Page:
Organizational inertia always pushes for continuing what the organization is already doing. Newness of more than a trivial dimension is typically squashed by the ongoing organization. Yes, squashed!
Slightly paraphrasing Ted Levitt:
"Anyone who tends to doubt this needs only to examine his/her organizational experience. Whether in a organization, a government agency, a country club,= or church, an intense and usually fierce struggle predictably surrounds efforts to do drastically new or different things …
… One may ponder why the struggles are always so abrasive, and why the leaders of change efforts always pay such a heavy personal price …"
Creating New Organizational Structures for Producing and Managing Innovation
Many innovative activities must be organized separately and outside of the ongoing managerial business. Repeat this five times to yourself. It could save your organization millions of dollars and prevent lost opportunities.
Said Drucker, "Innovative companies realize that one cannot simultaneously create the new and take care of what one already has in full operation. The maintenance of the present business is far too big a task for the people in it to have much time for creating the new, different business for tomorrow."
We cannot emphasize this enough: Innovative organizations put the new into separate organizational units concerned with the creation of the new.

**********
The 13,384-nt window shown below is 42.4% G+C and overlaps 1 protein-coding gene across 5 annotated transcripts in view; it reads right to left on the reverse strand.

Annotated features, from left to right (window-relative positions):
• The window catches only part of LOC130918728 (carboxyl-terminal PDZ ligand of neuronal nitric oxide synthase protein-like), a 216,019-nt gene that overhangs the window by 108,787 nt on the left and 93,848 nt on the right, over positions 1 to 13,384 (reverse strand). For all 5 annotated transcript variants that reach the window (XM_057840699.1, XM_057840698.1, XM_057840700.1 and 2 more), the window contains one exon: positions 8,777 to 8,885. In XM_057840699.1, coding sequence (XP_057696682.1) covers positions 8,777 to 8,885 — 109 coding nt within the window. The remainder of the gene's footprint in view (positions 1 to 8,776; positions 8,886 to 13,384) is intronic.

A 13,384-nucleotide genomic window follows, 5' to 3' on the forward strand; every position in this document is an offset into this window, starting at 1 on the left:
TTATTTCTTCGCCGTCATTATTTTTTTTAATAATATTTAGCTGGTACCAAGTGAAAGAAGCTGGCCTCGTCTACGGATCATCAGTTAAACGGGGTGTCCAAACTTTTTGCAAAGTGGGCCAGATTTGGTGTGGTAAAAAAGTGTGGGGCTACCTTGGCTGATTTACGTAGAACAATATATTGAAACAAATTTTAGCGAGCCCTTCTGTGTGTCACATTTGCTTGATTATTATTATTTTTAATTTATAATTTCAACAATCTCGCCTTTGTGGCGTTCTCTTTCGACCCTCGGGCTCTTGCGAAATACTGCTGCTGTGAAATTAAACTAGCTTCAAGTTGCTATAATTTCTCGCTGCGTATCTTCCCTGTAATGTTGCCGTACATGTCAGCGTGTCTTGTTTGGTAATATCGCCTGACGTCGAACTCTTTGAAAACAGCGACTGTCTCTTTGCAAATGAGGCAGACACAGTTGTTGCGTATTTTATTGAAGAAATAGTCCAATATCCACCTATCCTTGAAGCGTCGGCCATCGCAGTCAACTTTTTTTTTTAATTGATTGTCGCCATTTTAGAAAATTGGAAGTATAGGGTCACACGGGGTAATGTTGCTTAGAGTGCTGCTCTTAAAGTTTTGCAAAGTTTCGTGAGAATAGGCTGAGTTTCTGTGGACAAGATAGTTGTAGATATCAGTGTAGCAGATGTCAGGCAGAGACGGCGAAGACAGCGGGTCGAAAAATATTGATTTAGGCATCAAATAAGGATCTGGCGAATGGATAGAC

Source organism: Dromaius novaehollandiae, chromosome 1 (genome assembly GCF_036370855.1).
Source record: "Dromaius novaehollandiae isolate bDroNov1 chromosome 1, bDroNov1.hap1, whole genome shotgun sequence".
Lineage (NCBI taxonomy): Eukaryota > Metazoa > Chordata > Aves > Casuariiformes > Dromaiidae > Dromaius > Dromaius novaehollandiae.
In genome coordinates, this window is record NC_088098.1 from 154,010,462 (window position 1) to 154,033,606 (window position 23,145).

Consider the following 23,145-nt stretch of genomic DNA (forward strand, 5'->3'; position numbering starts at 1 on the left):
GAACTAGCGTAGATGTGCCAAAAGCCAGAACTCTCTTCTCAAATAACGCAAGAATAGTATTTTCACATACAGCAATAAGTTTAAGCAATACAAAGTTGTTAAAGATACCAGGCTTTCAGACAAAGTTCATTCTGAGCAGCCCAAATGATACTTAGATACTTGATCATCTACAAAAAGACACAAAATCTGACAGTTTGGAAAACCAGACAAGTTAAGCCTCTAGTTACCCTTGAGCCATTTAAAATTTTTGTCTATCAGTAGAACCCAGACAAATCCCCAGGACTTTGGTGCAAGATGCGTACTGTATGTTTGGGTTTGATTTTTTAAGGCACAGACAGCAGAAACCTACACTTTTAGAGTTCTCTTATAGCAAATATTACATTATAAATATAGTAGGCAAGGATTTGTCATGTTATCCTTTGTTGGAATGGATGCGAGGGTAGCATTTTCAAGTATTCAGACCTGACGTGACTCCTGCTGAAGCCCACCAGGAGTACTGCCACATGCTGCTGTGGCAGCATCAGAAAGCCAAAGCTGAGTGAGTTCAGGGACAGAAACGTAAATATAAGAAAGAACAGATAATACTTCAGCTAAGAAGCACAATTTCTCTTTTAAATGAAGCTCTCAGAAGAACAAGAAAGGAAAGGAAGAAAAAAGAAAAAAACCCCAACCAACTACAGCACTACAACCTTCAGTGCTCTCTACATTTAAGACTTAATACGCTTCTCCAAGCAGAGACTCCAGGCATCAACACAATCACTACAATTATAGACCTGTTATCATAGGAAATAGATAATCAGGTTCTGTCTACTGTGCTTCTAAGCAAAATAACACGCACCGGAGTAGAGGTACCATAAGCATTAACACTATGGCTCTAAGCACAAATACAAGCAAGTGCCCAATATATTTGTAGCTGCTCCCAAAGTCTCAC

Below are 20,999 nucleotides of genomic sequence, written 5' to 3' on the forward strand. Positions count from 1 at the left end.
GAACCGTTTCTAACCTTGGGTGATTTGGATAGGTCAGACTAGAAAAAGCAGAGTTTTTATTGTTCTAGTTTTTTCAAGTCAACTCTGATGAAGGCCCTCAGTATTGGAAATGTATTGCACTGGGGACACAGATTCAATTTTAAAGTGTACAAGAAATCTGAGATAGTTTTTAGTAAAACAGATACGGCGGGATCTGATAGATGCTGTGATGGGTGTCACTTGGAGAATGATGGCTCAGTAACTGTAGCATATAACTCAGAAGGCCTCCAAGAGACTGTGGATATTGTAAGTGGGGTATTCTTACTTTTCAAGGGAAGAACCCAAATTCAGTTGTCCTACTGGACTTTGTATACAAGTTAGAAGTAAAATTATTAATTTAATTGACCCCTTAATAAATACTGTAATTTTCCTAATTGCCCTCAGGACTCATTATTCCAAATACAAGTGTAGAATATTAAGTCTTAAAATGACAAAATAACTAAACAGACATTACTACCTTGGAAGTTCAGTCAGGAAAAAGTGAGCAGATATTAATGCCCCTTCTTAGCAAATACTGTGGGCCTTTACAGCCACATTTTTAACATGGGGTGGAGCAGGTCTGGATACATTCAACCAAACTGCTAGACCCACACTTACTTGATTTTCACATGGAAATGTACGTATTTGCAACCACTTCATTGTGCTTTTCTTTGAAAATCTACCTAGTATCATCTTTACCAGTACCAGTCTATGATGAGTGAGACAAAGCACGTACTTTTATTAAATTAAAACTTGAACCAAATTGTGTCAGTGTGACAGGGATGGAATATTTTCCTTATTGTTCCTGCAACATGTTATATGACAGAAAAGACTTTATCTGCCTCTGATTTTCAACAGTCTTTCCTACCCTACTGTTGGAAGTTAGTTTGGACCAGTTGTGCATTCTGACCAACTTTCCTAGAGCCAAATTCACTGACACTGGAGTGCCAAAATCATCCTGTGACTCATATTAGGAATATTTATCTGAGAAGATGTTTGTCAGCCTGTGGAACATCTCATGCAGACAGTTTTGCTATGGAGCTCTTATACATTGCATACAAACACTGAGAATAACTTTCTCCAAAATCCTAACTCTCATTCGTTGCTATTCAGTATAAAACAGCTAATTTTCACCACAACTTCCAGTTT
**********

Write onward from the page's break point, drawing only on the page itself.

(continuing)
Drucker provides this illuminating example:
"… [Setting up separate businesses] was not understood in 1952 when the general electric company embarked on its massive reorganization which then became the prototype for major organizational changes in large businesses around the world.
Under the GE plan, the general manager a of 'product business' was to have responsibility for both the ongoing business in his charge and the innovative efforts for tomorrow's new and different business.
This seemed plausible enough. Indeed it seemed an inescapable conclusion from the idea that the general manager of a product business should, as much as possible, behave like the chief executive of an independent business."
But it didn't work—the general manager didn't innovate. One reason was the press of the ongoing business. General managers had neither the time nor the motivation for abandoning what they were managing.
Creative destruction is a necessity to maintain a successful business; that is, getting rid of yesterday and replacing it with what today's market needs, wants, values, expects and is willing to pay for.
"Another equally important reason was that true innovation is rarely an extension of the already existing business. It rarely fits into the objectives, goals, technologies of the already existing business… "
Drucker demonstrated why innovative opportunities usually fall outside the assigned scope of the existing decentralized product business. And, inevitably get swept under the rug.